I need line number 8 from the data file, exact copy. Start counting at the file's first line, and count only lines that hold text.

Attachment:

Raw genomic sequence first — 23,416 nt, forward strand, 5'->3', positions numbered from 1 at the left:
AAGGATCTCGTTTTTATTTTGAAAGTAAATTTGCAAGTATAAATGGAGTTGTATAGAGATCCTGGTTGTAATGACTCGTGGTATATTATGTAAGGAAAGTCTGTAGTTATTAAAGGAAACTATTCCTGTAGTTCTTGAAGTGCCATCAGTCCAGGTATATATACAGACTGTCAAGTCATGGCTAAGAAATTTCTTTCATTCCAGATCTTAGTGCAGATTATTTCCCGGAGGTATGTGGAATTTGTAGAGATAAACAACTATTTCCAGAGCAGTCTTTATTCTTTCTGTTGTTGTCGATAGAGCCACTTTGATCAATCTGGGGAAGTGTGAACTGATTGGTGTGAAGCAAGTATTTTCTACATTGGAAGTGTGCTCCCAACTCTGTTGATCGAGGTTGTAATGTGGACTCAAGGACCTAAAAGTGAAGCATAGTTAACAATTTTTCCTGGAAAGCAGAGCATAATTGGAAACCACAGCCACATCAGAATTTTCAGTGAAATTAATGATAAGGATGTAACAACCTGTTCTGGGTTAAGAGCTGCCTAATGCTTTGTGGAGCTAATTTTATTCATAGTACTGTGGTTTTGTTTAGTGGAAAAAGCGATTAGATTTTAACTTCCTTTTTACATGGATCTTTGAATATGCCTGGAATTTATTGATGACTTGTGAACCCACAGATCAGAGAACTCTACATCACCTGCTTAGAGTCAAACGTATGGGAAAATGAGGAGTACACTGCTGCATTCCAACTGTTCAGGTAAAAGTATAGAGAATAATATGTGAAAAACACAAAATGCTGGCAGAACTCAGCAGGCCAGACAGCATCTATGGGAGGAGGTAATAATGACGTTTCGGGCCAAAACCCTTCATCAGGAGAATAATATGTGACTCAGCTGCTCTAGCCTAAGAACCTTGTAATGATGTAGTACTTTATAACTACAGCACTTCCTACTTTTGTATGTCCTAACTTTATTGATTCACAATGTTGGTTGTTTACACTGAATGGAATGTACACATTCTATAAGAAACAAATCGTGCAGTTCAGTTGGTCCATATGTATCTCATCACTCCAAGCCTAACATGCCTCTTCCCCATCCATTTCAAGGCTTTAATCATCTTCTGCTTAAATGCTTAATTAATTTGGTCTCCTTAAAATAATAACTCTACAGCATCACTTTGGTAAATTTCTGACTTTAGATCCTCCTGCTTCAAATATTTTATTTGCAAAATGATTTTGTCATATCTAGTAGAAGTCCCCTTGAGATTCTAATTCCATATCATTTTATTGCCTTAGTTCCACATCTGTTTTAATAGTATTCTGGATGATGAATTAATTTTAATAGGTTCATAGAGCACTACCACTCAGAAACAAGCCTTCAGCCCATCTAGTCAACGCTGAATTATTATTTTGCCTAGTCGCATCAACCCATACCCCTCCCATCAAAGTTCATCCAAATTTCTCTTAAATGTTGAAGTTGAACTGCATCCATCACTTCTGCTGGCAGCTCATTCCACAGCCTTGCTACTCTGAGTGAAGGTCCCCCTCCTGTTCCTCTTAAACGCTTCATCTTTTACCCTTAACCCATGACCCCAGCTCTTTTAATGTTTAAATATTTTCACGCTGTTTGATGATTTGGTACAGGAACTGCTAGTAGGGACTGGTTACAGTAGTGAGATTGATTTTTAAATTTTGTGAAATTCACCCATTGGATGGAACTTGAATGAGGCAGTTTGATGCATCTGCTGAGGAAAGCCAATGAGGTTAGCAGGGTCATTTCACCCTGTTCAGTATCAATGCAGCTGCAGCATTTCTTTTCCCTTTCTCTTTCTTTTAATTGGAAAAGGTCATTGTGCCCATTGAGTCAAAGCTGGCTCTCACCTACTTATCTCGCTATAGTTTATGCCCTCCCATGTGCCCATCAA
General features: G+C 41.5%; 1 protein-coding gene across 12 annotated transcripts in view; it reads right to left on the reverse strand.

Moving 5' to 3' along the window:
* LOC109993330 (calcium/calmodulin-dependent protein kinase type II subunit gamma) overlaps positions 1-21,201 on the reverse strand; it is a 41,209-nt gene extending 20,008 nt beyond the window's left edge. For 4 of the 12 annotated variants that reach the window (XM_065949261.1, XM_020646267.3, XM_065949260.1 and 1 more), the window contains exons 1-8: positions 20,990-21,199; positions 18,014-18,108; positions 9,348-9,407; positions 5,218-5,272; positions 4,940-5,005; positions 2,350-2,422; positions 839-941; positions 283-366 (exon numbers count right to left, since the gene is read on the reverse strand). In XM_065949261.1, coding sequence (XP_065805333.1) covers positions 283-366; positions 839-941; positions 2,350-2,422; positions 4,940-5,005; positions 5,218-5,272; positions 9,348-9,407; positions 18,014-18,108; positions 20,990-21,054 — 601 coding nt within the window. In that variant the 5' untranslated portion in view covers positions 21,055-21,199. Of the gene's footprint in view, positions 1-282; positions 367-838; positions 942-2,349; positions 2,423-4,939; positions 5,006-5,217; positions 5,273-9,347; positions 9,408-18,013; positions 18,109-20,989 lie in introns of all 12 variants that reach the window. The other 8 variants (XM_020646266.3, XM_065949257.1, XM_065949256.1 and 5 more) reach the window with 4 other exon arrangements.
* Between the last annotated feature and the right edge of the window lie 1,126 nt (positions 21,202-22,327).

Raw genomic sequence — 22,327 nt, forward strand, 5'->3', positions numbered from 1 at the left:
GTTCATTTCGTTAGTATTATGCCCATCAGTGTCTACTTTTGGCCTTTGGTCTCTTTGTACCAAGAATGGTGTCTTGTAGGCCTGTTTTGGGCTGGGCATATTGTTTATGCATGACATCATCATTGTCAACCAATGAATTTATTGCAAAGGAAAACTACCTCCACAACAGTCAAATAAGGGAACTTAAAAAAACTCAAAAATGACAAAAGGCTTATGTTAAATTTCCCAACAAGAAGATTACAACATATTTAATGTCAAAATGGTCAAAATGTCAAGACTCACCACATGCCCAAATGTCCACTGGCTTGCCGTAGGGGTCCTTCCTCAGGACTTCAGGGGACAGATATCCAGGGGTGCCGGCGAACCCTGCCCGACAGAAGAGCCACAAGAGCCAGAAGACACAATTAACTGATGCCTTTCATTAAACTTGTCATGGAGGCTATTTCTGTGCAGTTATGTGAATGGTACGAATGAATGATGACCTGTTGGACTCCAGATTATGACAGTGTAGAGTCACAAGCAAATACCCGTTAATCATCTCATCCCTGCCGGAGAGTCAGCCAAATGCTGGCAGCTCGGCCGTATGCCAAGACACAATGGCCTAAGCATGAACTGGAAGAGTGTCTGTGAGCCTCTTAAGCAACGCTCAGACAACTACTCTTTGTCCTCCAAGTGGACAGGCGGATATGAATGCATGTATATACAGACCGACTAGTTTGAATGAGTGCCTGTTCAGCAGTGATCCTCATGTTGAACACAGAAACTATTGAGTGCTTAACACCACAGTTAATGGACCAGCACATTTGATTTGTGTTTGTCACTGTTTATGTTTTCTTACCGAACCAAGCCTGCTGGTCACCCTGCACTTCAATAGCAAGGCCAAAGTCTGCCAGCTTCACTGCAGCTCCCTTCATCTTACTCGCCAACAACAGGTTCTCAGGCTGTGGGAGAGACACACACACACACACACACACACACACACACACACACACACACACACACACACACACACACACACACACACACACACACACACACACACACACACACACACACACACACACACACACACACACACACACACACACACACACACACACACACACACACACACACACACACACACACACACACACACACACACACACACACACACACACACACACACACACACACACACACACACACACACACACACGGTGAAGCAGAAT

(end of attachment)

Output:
GTTCATTTCGTTAGTATTATGCCCATCAGTGTCTACTTTTGGCCTTTGGTCTCTTTGTACCAAGAATGGTGTCTTGTAGGCCTGTTTTGGGCTGGGCATATTGTTTATGCATGACATCATCATTGTCAACCAATGAATTTATTGCAAAGGAAAACTACCTCCACAACAGTCAAATAAGGGAACTTAAAAAAACTCAAAAATGACAAAAGGCTTATGTTAAATTTCCCAACAAGAAGATTACAACATATTTAATGTCAAAATGGTCAAAATGTCAAGACTCACCACATGCCCAAATGTCCACTGGCTTGCCGTAGGGGTCCTTCCTCAGGACTTCAGGGGACAGATATCCAGGGGTGCCGGCGAACCCTGCCCGACAGAAGAGCCACAAGAGCCAGAAGACACAATTAACTGATGCCTTTCATTAAACTTGTCATGGAGGCTATTTCTGTGCAGTTATGTGAATGGTACGAATGAATGATGACCTGTTGGACTCCAGATTATGACAGTGTAGAGTCACAAGCAAATACCCGTTAATCATCTCATCCCTGCCGGAGAGTCAGCCAAATGCTGGCAGCTCGGCCGTATGCCAAGACACAATGGCCTAAGCATGAACTGGAAGAGTGTCTGTGAGCCTCTTAAGCAACGCTCAGACAACTACTCTTTGTCCTCCAAGTGGACAGGCGGATATGAATGCATGTATATACAGACCGACTAGTTTGAATGAGTGCCTGTTCAGCAGTGATCCTCATGTTGAACACAGAAACTATTGAGTGCTTAACACCACAGTTAATGGACCAGCACATTTGATTTGTGTTTGTCACTGTTTATGTTTTCTTACCGAACCAAGCCTGCTGGTCACCCTGCACTTCAATAGCAAGGCCAAAGTCTGCCAGCTTCACTGCAGCTCCCTTCATCTTACTCGCCAACAACAGGTTCTCAGGCTGTGGGAGAGACACACACACACACACACACACACACACACACACACACACACACACACACACACACACACACACACACACACACACACACACACACACACACACACACACACACACACACACACACACACACACACACACACACACACACACACACACACACACACACACACACACACACACACACACACACACACACACACACACACACACACACACACACACACACACACACACACACACACACACACACACACGGTGAAGCAGAAT